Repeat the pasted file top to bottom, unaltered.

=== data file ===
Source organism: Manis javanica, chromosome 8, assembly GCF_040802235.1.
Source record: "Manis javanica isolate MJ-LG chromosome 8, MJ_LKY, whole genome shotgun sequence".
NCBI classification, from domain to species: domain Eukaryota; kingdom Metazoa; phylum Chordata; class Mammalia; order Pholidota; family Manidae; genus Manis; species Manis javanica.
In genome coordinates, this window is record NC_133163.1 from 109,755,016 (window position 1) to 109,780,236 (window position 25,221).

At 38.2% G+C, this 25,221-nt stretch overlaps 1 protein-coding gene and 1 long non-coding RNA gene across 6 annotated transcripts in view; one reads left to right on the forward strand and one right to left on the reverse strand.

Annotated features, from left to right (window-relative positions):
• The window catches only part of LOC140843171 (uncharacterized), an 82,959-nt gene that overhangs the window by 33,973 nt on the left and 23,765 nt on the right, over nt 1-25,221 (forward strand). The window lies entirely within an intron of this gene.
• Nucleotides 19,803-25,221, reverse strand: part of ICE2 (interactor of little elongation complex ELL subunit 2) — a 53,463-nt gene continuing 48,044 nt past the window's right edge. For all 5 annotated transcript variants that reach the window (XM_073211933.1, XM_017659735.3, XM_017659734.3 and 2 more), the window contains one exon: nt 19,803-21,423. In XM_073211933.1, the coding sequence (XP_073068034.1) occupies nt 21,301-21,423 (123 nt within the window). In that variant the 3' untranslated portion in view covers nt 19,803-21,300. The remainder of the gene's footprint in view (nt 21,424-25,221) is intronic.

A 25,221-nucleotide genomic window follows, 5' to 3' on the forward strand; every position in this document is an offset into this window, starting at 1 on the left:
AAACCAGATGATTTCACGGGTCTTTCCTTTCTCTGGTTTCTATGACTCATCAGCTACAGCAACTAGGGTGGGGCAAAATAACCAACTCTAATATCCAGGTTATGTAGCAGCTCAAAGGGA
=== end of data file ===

Source organism: Manis javanica, chromosome 8, assembly GCF_040802235.1.
Source record: "Manis javanica isolate MJ-LG chromosome 8, MJ_LKY, whole genome shotgun sequence".
NCBI classification, from domain to species: domain Eukaryota; kingdom Metazoa; phylum Chordata; class Mammalia; order Pholidota; family Manidae; genus Manis; species Manis javanica.
In genome coordinates, this window is record NC_133163.1 from 109,755,016 (window position 1) to 109,780,236 (window position 25,221).

At 38.2% G+C, this 25,221-nt stretch overlaps 1 protein-coding gene and 1 long non-coding RNA gene across 6 annotated transcripts in view; one reads left to right on the forward strand and one right to left on the reverse strand.

Annotated features, from left to right (window-relative positions):
• The window catches only part of LOC140843171 (uncharacterized), an 82,959-nt gene that overhangs the window by 33,973 nt on the left and 23,765 nt on the right, over nt 1-25,221 (forward strand). The window lies entirely within an intron of this gene.
• Nucleotides 19,803-25,221, reverse strand: part of ICE2 (interactor of little elongation complex ELL subunit 2) — a 53,463-nt gene continuing 48,044 nt past the window's right edge. For all 5 annotated transcript variants that reach the window (XM_073211933.1, XM_017659735.3, XM_017659734.3 and 2 more), the window contains one exon: nt 19,803-21,423. In XM_073211933.1, the coding sequence (XP_073068034.1) occupies nt 21,301-21,423 (123 nt within the window). In that variant the 3' untranslated portion in view covers nt 19,803-21,300. The remainder of the gene's footprint in view (nt 21,424-25,221) is intronic.

A 25,221-nucleotide genomic window follows, 5' to 3' on the forward strand; every position in this document is an offset into this window, starting at 1 on the left:
AAACCAGATGATTTCACGGGTCTTTCCTTTCTCTGGTTTCTATGACTCATCAGCTACAGCAACTAGGGTGGGGCAAAATAACCAACTCTAATATCCAGGTTATGTAGCAGCTCAAAGGGA